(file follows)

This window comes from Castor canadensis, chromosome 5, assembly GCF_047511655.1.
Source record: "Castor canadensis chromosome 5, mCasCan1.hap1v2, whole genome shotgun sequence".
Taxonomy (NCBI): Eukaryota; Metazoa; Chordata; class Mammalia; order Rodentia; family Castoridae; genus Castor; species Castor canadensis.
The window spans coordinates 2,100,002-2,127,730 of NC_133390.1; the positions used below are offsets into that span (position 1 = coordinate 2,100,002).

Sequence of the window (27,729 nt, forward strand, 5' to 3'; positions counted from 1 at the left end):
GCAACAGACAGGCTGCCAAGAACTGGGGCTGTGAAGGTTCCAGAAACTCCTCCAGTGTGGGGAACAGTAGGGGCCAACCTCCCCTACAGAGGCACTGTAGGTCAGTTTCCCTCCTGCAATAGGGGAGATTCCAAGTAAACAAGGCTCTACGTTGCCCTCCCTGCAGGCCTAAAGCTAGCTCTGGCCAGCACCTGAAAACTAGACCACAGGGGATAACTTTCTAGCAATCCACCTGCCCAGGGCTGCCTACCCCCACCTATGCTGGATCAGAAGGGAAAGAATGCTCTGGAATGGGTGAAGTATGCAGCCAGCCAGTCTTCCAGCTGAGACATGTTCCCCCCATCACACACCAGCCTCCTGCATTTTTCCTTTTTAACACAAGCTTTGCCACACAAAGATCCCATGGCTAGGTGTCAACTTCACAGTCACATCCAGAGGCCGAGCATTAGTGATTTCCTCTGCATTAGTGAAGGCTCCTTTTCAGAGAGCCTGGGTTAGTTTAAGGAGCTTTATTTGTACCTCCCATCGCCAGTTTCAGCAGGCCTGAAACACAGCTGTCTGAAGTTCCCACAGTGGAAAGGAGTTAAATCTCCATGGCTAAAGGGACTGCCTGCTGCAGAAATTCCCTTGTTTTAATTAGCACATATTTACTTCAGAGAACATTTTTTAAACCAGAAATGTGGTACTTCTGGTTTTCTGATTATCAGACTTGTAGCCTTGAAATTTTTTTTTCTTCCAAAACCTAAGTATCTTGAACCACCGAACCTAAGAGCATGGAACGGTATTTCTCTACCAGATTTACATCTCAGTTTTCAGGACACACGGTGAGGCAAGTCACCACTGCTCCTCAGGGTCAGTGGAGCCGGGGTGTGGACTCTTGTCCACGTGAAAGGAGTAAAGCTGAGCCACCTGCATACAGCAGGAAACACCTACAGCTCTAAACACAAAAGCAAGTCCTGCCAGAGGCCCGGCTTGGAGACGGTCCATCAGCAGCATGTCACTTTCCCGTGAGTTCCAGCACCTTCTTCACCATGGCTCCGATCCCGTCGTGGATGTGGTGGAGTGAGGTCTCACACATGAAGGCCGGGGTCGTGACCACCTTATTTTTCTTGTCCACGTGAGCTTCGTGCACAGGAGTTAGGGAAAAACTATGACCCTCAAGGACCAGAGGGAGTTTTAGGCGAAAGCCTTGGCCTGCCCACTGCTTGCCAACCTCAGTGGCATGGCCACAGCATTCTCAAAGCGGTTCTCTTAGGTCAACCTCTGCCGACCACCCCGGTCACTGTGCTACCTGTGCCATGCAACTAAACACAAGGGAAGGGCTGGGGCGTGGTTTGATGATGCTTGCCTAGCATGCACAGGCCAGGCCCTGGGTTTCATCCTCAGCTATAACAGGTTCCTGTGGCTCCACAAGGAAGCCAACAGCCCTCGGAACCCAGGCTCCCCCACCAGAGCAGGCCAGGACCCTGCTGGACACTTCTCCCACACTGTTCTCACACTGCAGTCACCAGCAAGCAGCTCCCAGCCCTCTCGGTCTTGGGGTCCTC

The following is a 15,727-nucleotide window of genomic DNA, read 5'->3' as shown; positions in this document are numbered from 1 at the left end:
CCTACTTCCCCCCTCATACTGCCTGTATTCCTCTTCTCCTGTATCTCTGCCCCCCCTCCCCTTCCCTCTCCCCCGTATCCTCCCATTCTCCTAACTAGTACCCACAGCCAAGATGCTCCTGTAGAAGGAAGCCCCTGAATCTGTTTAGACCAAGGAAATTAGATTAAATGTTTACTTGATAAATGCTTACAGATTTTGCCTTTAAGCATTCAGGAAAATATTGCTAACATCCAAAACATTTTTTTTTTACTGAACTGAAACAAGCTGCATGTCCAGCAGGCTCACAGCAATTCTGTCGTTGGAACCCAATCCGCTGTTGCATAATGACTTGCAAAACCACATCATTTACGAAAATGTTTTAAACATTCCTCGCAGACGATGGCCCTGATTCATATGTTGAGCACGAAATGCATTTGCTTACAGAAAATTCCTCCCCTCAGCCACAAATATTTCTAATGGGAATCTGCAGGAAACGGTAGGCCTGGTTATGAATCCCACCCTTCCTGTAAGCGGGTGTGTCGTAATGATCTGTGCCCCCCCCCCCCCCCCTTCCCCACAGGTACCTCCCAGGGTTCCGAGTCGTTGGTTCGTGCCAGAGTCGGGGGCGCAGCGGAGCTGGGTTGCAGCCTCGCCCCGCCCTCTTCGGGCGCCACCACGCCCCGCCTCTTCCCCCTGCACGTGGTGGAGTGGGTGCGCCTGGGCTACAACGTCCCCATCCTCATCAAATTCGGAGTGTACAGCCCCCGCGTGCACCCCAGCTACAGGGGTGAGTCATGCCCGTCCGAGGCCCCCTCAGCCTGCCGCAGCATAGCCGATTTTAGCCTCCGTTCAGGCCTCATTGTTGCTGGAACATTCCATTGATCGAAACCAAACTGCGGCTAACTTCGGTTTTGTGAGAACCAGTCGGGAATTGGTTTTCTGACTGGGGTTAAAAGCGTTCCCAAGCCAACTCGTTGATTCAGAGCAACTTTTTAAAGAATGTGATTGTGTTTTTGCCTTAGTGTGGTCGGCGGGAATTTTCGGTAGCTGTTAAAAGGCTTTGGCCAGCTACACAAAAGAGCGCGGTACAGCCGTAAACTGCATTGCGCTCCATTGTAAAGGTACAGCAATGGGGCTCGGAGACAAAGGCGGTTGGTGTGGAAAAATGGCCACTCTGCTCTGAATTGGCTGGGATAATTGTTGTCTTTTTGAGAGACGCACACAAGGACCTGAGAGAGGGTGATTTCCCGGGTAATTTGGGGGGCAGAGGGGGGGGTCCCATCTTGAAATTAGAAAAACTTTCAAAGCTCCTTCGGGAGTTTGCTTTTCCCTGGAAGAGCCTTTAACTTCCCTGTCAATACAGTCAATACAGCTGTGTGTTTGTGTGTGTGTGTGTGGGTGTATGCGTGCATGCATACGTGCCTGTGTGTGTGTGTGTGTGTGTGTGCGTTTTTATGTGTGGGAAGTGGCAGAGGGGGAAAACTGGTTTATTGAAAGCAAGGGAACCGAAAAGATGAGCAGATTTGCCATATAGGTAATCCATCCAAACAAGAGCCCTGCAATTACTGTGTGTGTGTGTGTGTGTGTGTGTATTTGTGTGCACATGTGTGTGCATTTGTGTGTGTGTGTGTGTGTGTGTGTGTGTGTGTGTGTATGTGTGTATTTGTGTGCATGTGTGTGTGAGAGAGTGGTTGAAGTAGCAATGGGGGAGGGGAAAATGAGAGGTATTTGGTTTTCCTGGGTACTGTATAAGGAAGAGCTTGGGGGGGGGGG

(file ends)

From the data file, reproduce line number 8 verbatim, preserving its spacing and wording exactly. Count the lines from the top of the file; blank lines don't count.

CCTACTTCCCCCCTCATACTGCCTGTATTCCTCTTCTCCTGTATCTCTGCCCCCCCTCCCCTTCCCTCTCCCCCGTATCCTCCCATTCTCCTAACTAGTACCCACAGCCAAGATGCTCCTGTAGAAGGAAGCCCCTGAATCTGTTTAGACCAAGGAAATTAGATTAAATGTTTACTTGATAAATGCTTACAGATTTTGCCTTTAAGCATTCAGGAAAATATTGCTAACATCCAAAACATTTTTTTTTTACTGAACTGAAACAAGCTGCATGTCCAGCAGGCTCACAGCAATTCTGTCGTTGGAACCCAATCCGCTGTTGCATAATGACTTGCAAAACCACATCATTTACGAAAATGTTTTAAACATTCCTCGCAGACGATGGCCCTGATTCATATGTTGAGCACGAAATGCATTTGCTTACAGAAAATTCCTCCCCTCAGCCACAAATATTTCTAATGGGAATCTGCAGGAAACGGTAGGCCTGGTTATGAATCCCACCCTTCCTGTAAGCGGGTGTGTCGTAATGATCTGTGCCCCCCCCCCCCCCCCTTCCCCACAGGTACCTCCCAGGGTTCCGAGTCGTTGGTTCGTGCCAGAGTCGGGGGCGCAGCGGAGCTGGGTTGCAGCCTCGCCCCGCCCTCTTCGGGCGCCACCACGCCCCGCCTCTTCCCCCTGCACGTGGTGGAGTGGGTGCGCCTGGGCTACAACGTCCCCATCCTCATCAAATTCGGAGTGTACAGCCCCCGCGTGCACCCCAGCTACAGGGGTGAGTCATGCCCGTCCGAGGCCCCCTCAGCCTGCCGCAGCATAGCCGATTTTAGCCTCCGTTCAGGCCTCATTGTTGCTGGAACATTCCATTGATCGAAACCAAACTGCGGCTAACTTCGGTTTTGTGAGAACCAGTCGGGAATTGGTTTTCTGACTGGGGTTAAAAGCGTTCCCAAGCCAACTCGTTGATTCAGAGCAACTTTTTAAAGAATGTGATTGTGTTTTTGCCTTAGTGTGGTCGGCGGGAATTTTCGGTAGCTGTTAAAAGGCTTTGGCCAGCTACACAAAAGAGCGCGGTACAGCCGTAAACTGCATTGCGCTCCATTGTAAAGGTACAGCAATGGGGCTCGGAGACAAAGGCGGTTGGTGTGGAAAAATGGCCACTCTGCTCTGAATTGGCTGGGATAATTGTTGTCTTTTTGAGAGACGCACACAAGGACCTGAGAGAGGGTGATTTCCCGGGTAATTTGGGGGGCAGAGGGGGGGGTCCCATCTTGAAATTAGAAAAACTTTCAAAGCTCCTTCGGGAGTTTGCTTTTCCCTGGAAGAGCCTTTAACTTCCCTGTCAATACAGTCAATACAGCTGTGTGTTTGTGTGTGTGTGTGTGGGTGTATGCGTGCATGCATACGTGCCTGTGTGTGTGTGTGTGTGTGTGTGCGTTTTTATGTGTGGGAAGTGGCAGAGGGGGAAAACTGGTTTATTGAAAGCAAGGGAACCGAAAAGATGAGCAGATTTGCCATATAGGTAATCCATCCAAACAAGAGCCCTGCAATTACTGTGTGTGTGTGTGTGTGTGTGTGTATTTGTGTGCACATGTGTGTGCATTTGTGTGTGTGTGTGTGTGTGTGTGTGTGTGTGTGTGTATGTGTGTATTTGTGTGCATGTGTGTGTGAGAGAGTGGTTGAAGTAGCAATGGGGGAGGGGAAAATGAGAGGTATTTGGTTTTCCTGGGTACTGTATAAGGAAGAGCTTGGGGGGGGGGG